Artifact/Royal Ballet of Flanders, Sadler's Wells, London
Brutal and brilliant, it's high time a British company got in
on the action
Sunday 22 April 2012
Radical art, especially in live performance, can only be
shocking once. Thereafter, it's a piece of history – interesting,
bracing even, but a thing that no longer holds surprises.
A case in point is the shock factor of William Forsythe's early ballets, made when he was being paid to rattle the tooth fillings of Frankfurt ballet-goers stuck on a diet of Swan Lake. That brutalism has been widely copied and its force inevitably dimmed. The stripped-down stage, revealing all the technical gubbins, the house lights kept up after the show begins, the curtain that comes crashing down at apparently random moments, characters wandering around muttering to themselves: such things were more alarming 30 years ago.
But what emerges from Royal Ballet of Flanders' revival of Artifact, a major full-evening work from 1984, is not its shock value, but its classicism. For this is a ballet about ballet, a spectacular, savage deconstruction of the way traditional four-act ballet works in terms of grandeur, drama and expectation. It's also a work stuffed to the gills with smartly regimented steps.
"Step inside," coos a Vivienne Westwood lookalike in a powdered wig, billed as Character in Historical Costume. In typically cryptic fashion, this is both a formal welcome to Forsythe's late-20th-century world, and a signal of his intention to examine the base stuff of dance. First, though, we're introduced to the stooping, dithering, Character with Megaphone, who creeps about peering at the floor while mumbling about rocks and dust. He's clearly searching for something, which in Forsythe-speak means he's excavating the past. There's also a mysterious lone dancer painted all-over grey, who wafts through the proceedings like smoke.
"Can you see what I'm saying?" "Can you remember what I'm forgetting?" The nonsense dialogue rattles back and forth in the manner of Gertrude Stein – either heavy-handling of the theme of historic practice, or a clever undermining of ballet protocol – you take your pick. Whether irritating or amusing probably depends, as I say, on whether you've been here/done this before.
What's not at issue is Forsythe's magisterial marshalling of his forces, a vast corps of 30 dancer-clones, limbs whirring with factory-chiselled precision. But where in Giselle or La Bayadère are lines of white-tutued girls, here are Red Arrow formations of grass-green men, arms clench-fisted in a semaphored masculine code. Pas de deux become wrestling bouts, the woman periodically flaring into violent starbursts.
The concept is all Forsythe's – even the lighting, which alternately slices the dancers with vertical beams, reduces them to shadows or picks them out in a task-lamp glare. The music is crashing, elephantine live piano juxtaposed with a recording of Bach's Chaconne for solo violin – a piece so ubiquitous in Forsythe ballets that it's almost a shorthand for "music".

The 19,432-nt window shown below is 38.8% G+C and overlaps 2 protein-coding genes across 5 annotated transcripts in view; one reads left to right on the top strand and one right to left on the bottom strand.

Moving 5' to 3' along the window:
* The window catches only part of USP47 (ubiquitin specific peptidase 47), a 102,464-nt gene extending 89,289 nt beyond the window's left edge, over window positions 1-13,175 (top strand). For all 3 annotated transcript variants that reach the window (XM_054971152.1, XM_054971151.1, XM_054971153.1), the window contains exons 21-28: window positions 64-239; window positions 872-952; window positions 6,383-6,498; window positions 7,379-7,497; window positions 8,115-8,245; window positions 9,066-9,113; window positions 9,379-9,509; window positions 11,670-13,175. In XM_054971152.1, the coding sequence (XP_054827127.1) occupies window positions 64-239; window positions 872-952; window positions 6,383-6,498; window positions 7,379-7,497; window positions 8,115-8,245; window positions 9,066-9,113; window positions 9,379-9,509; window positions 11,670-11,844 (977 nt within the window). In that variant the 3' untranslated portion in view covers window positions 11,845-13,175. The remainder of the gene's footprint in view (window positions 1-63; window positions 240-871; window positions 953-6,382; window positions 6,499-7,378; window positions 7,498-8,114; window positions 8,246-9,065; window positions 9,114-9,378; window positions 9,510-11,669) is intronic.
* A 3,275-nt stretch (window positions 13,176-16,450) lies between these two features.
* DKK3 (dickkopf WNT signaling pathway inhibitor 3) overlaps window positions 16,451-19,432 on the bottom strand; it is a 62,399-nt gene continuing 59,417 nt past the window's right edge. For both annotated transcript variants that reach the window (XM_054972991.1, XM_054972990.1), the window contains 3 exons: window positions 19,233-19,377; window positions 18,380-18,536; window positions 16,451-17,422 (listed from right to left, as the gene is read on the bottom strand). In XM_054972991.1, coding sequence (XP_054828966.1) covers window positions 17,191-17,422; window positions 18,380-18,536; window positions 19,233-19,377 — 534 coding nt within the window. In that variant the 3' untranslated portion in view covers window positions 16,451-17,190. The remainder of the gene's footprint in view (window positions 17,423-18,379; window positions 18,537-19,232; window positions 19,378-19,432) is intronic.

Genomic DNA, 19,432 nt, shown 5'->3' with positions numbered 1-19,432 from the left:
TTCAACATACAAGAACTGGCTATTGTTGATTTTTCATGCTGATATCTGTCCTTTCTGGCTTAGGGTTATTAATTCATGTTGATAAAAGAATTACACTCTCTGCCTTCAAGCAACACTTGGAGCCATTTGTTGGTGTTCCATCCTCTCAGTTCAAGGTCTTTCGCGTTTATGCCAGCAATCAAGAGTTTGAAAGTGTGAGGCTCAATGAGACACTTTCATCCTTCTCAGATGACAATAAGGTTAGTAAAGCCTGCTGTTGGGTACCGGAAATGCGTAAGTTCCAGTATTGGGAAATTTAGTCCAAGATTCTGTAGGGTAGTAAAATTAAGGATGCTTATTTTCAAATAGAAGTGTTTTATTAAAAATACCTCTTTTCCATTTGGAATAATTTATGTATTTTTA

Artifact is a work that, as long as companies are prepared to tackle it, is certain one day to be called a classic. The pity is that the visiting Flanders troupe has given it so short a run. The good news is that Tamara Rojo, artistic director in waiting for English National Ballet (hurrah!), was in the Sadler's Wells audience with a curatorial glint in her eye. Now there would be a juicy challenge for ENB.
Mention "dance" and "Cuba" and the word "hot" is bound to follow. Ballet Revolución, above, making its first UK appearance, is a combustive fusion of ballet, contemporary dance, hip hop and rumba from supremely fit Cuban dancers and a live band performing hits from Shakira, Ricky Martin and Beyoncé, among others. At London's Peacock Theatre (Wed to 19 May).
TV reviewBroadcasting House was preparing for a visit from Prince Charles spoiler alert
Glastonbury Michael Eavis reveals final headline act 'most likely' British pair
Film Ewan McGregor joins star-studded Beauty and the Beast cast as Lumiere
TVThe Island with Bear Grylls under fire after male contestants kill and eat rare crocodile
Arts & Ents blogs
- 1 Frank Lampard's face drops when Holly Willoughby introduces him as a 'Man City legend'
- 2 'Do not give them a reason': Baltimore man divides police and rioters in hope of avoiding violence
- 3 X Factor in crisis as numbers of people auditioning plummets
- 4 Baltimore riots: Furious mother marches her son home live on TV
- 5 General Election 2015: Stephen Hawking says he will vote Labour
Fast & Furious 7 overtakes Frozen to become 5th highest grossing movie of all time
Poldark finale review: How a costume drama became a Sunday night swoon-fest
Avengers: Age of Ultron: Nearly 700 German cinemas refuse to show movie
The Visit: Watch terrifying trailer for M Night Shyamalan's latest horror film
Game of Thrones season 5 episode 3 - review: Sansa and manhood-lopping torturer Ramsay Bolton, really?
General Election 2015: Chuka Umunna on the benefits of immigration, humility – and his leader Ed Miliband
The sickening truth about food banks that the Tories don't want you to know
Aaron and Melissa Klein: Oregon anti-gay bakers ordered to pay $135,000 after refusing to make cake for same-sex wedding
Andrew Lloyd Webber: Phantom of the Opera writer mocked after issuing a warning about Ed Miliband and Nicola Sturgeon
EU exit would hit UK economy much harder than neighbouring countries, study finds
General election 2015: Labour will toughen hate crimes legislation surrounding Islamophobia